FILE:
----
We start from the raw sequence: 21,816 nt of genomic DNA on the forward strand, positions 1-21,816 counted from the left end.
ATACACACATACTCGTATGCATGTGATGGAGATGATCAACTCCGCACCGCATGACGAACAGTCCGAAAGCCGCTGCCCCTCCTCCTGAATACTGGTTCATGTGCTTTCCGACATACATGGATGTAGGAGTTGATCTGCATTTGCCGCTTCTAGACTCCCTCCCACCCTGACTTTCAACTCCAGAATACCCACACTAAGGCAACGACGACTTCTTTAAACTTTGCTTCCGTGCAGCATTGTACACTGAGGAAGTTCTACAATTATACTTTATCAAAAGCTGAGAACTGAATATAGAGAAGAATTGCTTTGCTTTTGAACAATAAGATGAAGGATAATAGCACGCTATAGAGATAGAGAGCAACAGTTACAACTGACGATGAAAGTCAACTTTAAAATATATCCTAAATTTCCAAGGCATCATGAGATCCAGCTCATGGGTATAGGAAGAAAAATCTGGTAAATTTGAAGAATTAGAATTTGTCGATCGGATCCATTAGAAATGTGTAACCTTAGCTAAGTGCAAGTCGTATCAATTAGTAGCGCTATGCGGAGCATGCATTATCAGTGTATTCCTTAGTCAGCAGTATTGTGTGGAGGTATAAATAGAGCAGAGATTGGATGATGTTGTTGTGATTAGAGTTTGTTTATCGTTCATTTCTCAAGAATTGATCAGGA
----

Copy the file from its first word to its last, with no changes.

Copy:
We start from the raw sequence: 21,816 nt of genomic DNA on the forward strand, positions 1-21,816 counted from the left end.
ATACACACATACTCGTATGCATGTGATGGAGATGATCAACTCCGCACCGCATGACGAACAGTCCGAAAGCCGCTGCCCCTCCTCCTGAATACTGGTTCATGTGCTTTCCGACATACATGGATGTAGGAGTTGATCTGCATTTGCCGCTTCTAGACTCCCTCCCACCCTGACTTTCAACTCCAGAATACCCACACTAAGGCAACGACGACTTCTTTAAACTTTGCTTCCGTGCAGCATTGTACACTGAGGAAGTTCTACAATTATACTTTATCAAAAGCTGAGAACTGAATATAGAGAAGAATTGCTTTGCTTTTGAACAATAAGATGAAGGATAATAGCACGCTATAGAGATAGAGAGCAACAGTTACAACTGACGATGAAAGTCAACTTTAAAATATATCCTAAATTTCCAAGGCATCATGAGATCCAGCTCATGGGTATAGGAAGAAAAATCTGGTAAATTTGAAGAATTAGAATTTGTCGATCGGATCCATTAGAAATGTGTAACCTTAGCTAAGTGCAAGTCGTATCAATTAGTAGCGCTATGCGGAGCATGCATTATCAGTGTATTCCTTAGTCAGCAGTATTGTGTGGAGGTATAAATAGAGCAGAGATTGGATGATGTTGTTGTGATTAGAGTTTGTTTATCGTTCATTTCTCAAGAATTGATCAGGA